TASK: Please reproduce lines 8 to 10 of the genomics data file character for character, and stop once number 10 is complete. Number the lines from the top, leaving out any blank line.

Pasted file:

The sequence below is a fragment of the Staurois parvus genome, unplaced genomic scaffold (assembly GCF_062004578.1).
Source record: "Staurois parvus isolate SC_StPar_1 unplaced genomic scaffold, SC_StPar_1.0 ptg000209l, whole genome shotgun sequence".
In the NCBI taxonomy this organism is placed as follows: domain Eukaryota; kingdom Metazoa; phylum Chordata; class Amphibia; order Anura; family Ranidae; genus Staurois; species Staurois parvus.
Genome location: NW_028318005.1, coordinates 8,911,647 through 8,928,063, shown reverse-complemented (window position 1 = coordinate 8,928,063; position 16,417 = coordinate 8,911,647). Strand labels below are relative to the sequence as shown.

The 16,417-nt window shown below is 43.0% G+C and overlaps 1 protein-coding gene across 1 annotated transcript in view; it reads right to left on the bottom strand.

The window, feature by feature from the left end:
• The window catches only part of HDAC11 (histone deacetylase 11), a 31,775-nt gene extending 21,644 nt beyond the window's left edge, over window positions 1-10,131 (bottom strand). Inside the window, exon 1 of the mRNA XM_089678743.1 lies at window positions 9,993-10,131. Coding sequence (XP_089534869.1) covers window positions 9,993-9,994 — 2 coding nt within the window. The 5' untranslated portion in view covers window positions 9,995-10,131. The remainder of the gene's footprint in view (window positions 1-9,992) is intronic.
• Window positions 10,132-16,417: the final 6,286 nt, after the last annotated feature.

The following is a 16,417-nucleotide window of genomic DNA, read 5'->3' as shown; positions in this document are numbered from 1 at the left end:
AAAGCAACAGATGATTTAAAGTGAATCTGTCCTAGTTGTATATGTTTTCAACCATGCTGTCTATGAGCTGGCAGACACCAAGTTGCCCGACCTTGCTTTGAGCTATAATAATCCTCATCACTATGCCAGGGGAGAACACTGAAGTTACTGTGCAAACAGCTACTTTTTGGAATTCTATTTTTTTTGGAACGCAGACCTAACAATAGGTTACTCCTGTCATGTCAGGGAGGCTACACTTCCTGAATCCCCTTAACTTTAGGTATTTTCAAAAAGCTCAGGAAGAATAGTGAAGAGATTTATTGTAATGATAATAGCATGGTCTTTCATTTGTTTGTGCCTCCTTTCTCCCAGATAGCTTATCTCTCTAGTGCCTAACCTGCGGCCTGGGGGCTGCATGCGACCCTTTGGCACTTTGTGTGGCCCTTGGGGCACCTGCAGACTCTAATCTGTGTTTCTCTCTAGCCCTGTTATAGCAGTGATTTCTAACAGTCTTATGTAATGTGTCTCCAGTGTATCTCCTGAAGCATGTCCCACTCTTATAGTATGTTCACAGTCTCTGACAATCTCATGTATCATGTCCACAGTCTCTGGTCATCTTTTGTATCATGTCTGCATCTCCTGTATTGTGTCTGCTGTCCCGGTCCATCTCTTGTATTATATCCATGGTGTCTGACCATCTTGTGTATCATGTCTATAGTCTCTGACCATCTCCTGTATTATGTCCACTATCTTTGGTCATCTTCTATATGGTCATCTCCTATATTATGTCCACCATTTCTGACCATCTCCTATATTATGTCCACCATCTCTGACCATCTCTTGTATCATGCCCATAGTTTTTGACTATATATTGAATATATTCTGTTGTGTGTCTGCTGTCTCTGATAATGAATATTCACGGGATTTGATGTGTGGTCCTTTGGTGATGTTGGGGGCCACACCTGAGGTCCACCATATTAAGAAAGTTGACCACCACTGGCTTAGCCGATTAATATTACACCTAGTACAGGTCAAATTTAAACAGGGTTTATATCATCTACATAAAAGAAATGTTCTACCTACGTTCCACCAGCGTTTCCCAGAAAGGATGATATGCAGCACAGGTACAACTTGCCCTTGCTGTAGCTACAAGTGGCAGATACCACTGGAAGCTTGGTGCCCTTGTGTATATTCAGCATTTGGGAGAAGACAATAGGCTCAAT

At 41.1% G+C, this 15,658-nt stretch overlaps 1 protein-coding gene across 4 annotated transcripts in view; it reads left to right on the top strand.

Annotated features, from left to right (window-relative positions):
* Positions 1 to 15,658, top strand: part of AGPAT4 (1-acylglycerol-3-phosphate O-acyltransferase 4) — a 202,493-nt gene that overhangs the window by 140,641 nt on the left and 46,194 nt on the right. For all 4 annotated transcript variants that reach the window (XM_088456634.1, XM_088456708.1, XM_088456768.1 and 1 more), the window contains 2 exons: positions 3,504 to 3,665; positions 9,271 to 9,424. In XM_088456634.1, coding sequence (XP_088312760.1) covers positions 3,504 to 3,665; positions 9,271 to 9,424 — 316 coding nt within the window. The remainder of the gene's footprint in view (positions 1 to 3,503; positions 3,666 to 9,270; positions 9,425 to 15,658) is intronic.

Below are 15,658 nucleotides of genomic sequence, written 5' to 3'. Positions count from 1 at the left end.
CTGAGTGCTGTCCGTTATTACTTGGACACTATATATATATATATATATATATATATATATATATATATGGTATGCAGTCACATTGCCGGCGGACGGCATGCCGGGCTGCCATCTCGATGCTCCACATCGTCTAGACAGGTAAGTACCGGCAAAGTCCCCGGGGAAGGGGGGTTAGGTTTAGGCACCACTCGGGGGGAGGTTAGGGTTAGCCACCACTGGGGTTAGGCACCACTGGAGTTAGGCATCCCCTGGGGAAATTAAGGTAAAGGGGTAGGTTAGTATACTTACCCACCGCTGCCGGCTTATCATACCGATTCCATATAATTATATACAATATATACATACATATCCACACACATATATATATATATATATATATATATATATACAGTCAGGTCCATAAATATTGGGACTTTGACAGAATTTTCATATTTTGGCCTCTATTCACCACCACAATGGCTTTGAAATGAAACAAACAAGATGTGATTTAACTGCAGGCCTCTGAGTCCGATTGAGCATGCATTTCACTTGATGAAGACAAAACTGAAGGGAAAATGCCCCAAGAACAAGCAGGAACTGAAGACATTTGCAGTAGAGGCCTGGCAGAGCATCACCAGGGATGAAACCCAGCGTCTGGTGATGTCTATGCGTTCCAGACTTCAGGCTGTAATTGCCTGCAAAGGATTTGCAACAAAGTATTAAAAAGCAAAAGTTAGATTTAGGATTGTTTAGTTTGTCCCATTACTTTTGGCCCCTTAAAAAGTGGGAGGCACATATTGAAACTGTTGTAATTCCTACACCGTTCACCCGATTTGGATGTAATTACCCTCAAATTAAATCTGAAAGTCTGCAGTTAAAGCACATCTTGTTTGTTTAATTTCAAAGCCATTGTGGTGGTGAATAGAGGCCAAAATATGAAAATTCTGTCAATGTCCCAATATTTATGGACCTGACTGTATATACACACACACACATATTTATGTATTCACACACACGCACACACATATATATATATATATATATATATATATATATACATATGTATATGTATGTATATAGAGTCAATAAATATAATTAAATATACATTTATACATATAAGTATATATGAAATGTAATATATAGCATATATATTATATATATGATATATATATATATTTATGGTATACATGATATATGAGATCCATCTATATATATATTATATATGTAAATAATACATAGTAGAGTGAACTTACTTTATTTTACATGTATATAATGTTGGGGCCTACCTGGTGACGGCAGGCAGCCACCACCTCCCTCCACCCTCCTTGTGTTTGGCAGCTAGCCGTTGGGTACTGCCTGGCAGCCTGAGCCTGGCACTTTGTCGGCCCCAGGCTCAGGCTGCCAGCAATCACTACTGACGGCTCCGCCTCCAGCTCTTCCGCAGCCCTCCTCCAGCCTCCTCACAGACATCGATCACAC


• Window positions 10,132-16,417: the final 6,286 nt, after the last annotated feature.

The following is a 16,417-nucleotide window of genomic DNA, read 5'->3' as shown; positions in this document are numbered from 1 at the left end:
AAAGCAACAGATGATTTAAAGTGAATCTGTCCTAGTTGTATATGTTTTCAACCATGCTGTCTATGAGCTGGCAGACACCAAGTTGCCCGACCTTGCTTTGAGCTATAATAATCCTCATCACTATGCCAGGGGAGAACACTGAAGTTACTGTGCAAACAGCTACTTTTTGGAATTCTATTTTTTTTGGAACGCAGACCTAACAATAGGTTACTCCTGTCATGTCAGGGAGGCTACACTTCCTGAATCCCCTTAACTTTAGGTATTTTCAAAAAGCTCAGGAAGAATAGTGAAGAGATTTATTGTAATGATAATAGCATGGTCTTTCATTTGTTTGTGCCTCCTTTCTCCCAGATAGCTTATCTCTCTAGTGCCTAACCTGCGGCCTGGGGGCTGCATGCGACCCTTTGGCACTTTGTGTGGCCCTTGGGGCACCTGCAGACTCTAATCTGTGTTTCTCTCTAGCCCTGTTATAGCAGTGATTTCTAACAGTCTTATGTAATGTGTCTCCAGTGTATCTCCTGAAGCATGTCCCACTCTTATAGTATGTTCACAGTCTCTGACAATCTCATGTATCATGTCCACAGTCTCTGGTCATCTTTTGTATCATGTCTGCATCTCCTGTATTGTGTCTGCTGTCCCGGTCCATCTCTTGTATTATATCCATGGTGTCTGACCATCTTGTGTATCATGTCTATAGTCTCTGACCATCTCCTGTATTATGTCCACTATCTTTGGTCATCTTCTATATGGTCATCTCCTATATTATGTCCACCATTTCTGACCATCTCCTATATTATGTCCACCATCTCTGACCATCTCTTGTATCATGCCCATAGTTTTTGACTATATATTGAATATATTCTGTTGTGTGTCTGCTGTCTCTGATAATGAATATTCACGGGATTTGATGTGTGGTCCTTTGGTGATGTTGGGGGCCACACCTGAGGTCCACCATATTAAGAAAGTTGACCACCACTGGCTTAGCCGATTAATATTACACCTAGTACAGGTCAAATTTAAACAGGGTTTATATCATCTACATAAAAGAAATGTTCTACCTACGTTCCACCAGCGTTTCCCAGAAAGGATGATATGCAGCACAGGTACAACTTGCCCTTGCTGTAGCTACAAGTGGCAGATACCACTGGAAGCTTGGTGCCCTTGTGTATATTCAGCATTTGGGAGAAGACAATAGGCTCAAT